Renting vs. buying a home is one of the biggest decisions you will make in life. This decision comes with its own set of advantages, disadvantages, and risks. The advantages and disadvantages of renting a house – or apartment like apartments in Round-Rock vs. buying are fairly clear-cut, but the risks aren’t usually obvious until you’re already knee-deep into the endeavor. When renting vs. buying a home, it’s important to be aware of potential risks that can be extremely difficult or even impossible to recover from should something unforeseen happen. So, let’s dive in and see what kind of risks you might face when deciding about the house for rent or buying that perfect house for your family.
You Are Not Your Landlord’s Priority
Landlords are in the business of making money, plain and simple. They’re not your friend or neighbor that you can call up and ask for favors like letting you pay rent late because you overspent this month. If your landlord is a good one, he or she may be more lenient than others, but it’s not their job to be lenient.
You Need to Be Organized and Pay 0n Time
If you are constantly paying late and trying to avoid contact with your landlord, you will not have a good relationship with them. Their goal is to make the most money possible off of managing properties, and if you’re always paying late or causing problems that need attention, they’ll either raise your rent or kick you out.
Sometimes Renters Cause More Damage Than They Cause
This is especially true if you don’t do proper maintenance on your unit. If you’re a messy person or don’t properly care for what needs to be repaired, you stand the chance of causing more damage than the wear and tear that comes with living in a property. For example, clogged drains can cause water overflow that could damage countertops and cabinets over time
Communication Is a Two-Way Street
One major complaint that tenants have is that they don’t feel like their landlord listens to them. But it goes both ways — landlords often find themselves unable to reach their tenants as well. To be a good tenant, you need to be responsive and listen to your landlord’s concerns, and so does your landlord. Service requests are more likely to be addressed when both parties take the time to communicate and listen.
You Can’t Fix Everything, But You Can Try.
Unfortunately, some repairs just cost too much to justify making them. If your landlord can’t or won’t make all the repairs you’d like, it doesn’t mean they’re trying to take advantage of you. You can’t fix every problem in your apartment, but you can try. You might not have control over what goes on in the other apartment, but you do have control over how you respond to it. Communicate with the other tenants about what you need and what works for them, and try to find a solution together. Don’t get too comfortable in your apartment if it means not taking care of yourself or the space around you.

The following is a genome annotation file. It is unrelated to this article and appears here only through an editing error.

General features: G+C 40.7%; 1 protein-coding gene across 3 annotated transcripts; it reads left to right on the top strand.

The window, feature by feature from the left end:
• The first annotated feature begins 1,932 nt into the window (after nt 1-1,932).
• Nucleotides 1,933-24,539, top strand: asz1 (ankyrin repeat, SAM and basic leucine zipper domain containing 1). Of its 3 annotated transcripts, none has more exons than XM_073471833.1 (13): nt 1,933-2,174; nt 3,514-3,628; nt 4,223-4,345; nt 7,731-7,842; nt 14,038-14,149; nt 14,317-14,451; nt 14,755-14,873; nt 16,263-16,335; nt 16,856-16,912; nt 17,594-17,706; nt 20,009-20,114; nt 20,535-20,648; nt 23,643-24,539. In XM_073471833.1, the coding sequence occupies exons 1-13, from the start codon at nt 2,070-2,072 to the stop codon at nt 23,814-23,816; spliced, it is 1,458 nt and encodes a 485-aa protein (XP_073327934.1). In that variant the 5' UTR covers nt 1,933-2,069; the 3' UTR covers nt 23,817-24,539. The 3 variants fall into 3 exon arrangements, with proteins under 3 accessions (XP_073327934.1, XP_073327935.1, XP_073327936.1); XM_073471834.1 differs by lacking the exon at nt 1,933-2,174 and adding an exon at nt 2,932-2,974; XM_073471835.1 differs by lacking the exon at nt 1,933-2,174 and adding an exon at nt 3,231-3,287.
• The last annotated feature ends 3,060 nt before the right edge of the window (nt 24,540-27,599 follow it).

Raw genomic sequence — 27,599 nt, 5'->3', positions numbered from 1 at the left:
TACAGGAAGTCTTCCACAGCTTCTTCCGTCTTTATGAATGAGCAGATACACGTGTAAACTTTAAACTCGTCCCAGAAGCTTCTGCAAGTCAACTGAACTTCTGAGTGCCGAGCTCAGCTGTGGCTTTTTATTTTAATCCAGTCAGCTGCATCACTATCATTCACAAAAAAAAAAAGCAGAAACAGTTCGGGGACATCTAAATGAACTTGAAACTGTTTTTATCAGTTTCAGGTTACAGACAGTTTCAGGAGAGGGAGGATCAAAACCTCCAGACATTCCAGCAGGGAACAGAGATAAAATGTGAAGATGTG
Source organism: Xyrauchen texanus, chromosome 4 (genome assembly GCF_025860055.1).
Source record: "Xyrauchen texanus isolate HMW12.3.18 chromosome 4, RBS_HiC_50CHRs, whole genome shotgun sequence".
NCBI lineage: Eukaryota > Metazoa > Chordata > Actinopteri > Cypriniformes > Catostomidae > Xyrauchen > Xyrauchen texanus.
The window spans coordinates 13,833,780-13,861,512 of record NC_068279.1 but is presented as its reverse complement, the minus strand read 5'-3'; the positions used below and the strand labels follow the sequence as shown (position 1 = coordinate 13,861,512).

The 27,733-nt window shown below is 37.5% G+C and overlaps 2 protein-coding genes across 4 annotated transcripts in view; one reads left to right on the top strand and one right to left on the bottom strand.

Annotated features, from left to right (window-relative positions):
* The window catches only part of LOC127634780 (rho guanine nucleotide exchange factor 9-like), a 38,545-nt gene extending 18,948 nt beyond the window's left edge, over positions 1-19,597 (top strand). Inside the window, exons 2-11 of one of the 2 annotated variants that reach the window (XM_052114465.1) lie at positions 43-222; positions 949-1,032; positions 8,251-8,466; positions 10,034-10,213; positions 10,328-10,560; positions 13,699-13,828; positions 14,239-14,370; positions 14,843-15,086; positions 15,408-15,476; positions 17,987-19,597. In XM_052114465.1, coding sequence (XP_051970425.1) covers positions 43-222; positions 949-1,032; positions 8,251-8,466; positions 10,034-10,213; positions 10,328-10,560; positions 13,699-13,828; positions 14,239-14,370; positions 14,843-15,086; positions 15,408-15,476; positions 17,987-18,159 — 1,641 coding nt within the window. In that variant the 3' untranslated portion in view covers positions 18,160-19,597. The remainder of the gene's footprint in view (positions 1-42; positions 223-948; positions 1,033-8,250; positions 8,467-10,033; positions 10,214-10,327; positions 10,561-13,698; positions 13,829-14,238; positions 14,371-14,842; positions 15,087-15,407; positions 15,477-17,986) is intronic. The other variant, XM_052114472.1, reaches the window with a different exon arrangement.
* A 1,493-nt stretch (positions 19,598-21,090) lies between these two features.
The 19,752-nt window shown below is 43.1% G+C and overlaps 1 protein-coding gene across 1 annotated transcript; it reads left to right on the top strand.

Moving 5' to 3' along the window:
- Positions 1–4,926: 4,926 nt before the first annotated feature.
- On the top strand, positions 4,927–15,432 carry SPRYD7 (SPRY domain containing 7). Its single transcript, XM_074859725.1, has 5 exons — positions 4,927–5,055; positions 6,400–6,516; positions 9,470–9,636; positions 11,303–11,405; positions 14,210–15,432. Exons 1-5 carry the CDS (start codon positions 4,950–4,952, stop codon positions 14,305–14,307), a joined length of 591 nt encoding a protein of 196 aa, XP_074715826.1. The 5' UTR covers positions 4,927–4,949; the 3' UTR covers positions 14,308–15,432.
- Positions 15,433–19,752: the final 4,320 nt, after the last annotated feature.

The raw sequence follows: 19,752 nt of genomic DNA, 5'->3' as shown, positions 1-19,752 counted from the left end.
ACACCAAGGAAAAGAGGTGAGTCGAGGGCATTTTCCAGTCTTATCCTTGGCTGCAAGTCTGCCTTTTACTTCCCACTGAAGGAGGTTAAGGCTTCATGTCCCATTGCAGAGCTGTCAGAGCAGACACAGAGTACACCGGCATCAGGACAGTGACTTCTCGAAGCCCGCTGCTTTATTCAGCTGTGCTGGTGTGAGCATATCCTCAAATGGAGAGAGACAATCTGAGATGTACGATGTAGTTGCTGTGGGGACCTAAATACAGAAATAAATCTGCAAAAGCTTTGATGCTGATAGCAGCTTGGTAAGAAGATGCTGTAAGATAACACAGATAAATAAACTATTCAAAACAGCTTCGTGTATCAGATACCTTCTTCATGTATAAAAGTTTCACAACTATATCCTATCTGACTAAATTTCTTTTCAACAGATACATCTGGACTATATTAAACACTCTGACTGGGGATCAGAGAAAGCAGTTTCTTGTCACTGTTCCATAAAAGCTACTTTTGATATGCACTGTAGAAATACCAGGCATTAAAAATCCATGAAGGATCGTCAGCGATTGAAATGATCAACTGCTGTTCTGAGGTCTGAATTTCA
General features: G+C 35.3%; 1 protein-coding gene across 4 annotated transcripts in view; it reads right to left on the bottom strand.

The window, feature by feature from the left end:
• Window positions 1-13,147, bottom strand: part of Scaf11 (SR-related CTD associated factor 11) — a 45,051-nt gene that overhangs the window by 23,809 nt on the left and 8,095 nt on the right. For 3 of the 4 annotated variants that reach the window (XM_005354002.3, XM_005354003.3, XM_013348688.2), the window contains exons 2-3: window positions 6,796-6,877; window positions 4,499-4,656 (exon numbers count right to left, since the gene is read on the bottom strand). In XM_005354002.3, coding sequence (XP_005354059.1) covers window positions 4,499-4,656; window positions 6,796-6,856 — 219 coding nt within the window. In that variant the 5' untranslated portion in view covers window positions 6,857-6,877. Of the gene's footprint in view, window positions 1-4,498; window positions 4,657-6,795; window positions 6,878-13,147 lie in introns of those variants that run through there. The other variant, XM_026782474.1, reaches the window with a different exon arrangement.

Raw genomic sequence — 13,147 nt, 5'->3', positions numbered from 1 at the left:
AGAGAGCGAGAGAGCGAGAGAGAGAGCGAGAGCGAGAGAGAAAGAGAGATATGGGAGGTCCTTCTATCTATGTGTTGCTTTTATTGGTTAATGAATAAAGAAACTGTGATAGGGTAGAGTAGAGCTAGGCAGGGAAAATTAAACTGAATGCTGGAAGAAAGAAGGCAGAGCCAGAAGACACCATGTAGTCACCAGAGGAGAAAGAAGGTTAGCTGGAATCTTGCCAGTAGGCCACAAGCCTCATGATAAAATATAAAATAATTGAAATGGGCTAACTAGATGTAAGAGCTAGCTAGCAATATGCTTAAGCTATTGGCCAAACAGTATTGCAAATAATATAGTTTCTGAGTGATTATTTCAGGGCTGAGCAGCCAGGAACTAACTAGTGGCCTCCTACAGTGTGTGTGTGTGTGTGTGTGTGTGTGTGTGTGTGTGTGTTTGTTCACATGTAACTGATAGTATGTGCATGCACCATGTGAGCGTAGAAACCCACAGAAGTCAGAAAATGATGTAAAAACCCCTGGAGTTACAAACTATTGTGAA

Don’t Get Too Comfortable In Your Space:
Many tenants forget that they are ultimately renting from someone else. They build additions and plant gardens without permission from their landlords — big mistake. It’s best to treat everything as temporary and don’t get too attached (and don’t do anything that might lower your security deposit when it comes time to move on).
Be Conscientious of Your Neighbors:
Your neighbors don’t want to be disturbed by loud music, barking dogs or late-night parties. Unfortunately, this isn’t always easy to control if you don’t know who your tenants are.
You can make them sign a lease agreement that prohibits parties and noise after a certain time, but it’s difficult to enforce. The only way you can be sure your tenants won’t disturb the neighbors is by getting to know them before they move in.
It’s also important to let your tenants know that you take complaints from neighbors seriously. If they get one too many complaints, they risk getting evicted. So it’s in their best interest to be conscientious of the people around them.
Sometimes Rules Have To Be Flexible
If you are a landlord, you probably have a list of rules for your tenants to follow. After all. They are staying in your property and you want to make sure that they take good care of it. You have the right to make certain rules such as not allowing pets or smoking in your unit. However, you cannot discriminate against potential tenants based on their age, race, religion or gender. You may also consider making some of your rules flexible depending on the tenant’s circumstances
Tenants and Landlords Are Part Of A Partnership:
Tenants and landlords are part of a partnership. The tenant needs a place to live and the landlord needs to make money by renting the property. This is a symbiotic relationship, meaning both parties benefit from each other, while at the same time depending on each other for success. This is why it is so important that tenants and landlords understand their rights and responsibilities. In order to avoid problems in the future. Here is some information about the basic rights of tenants.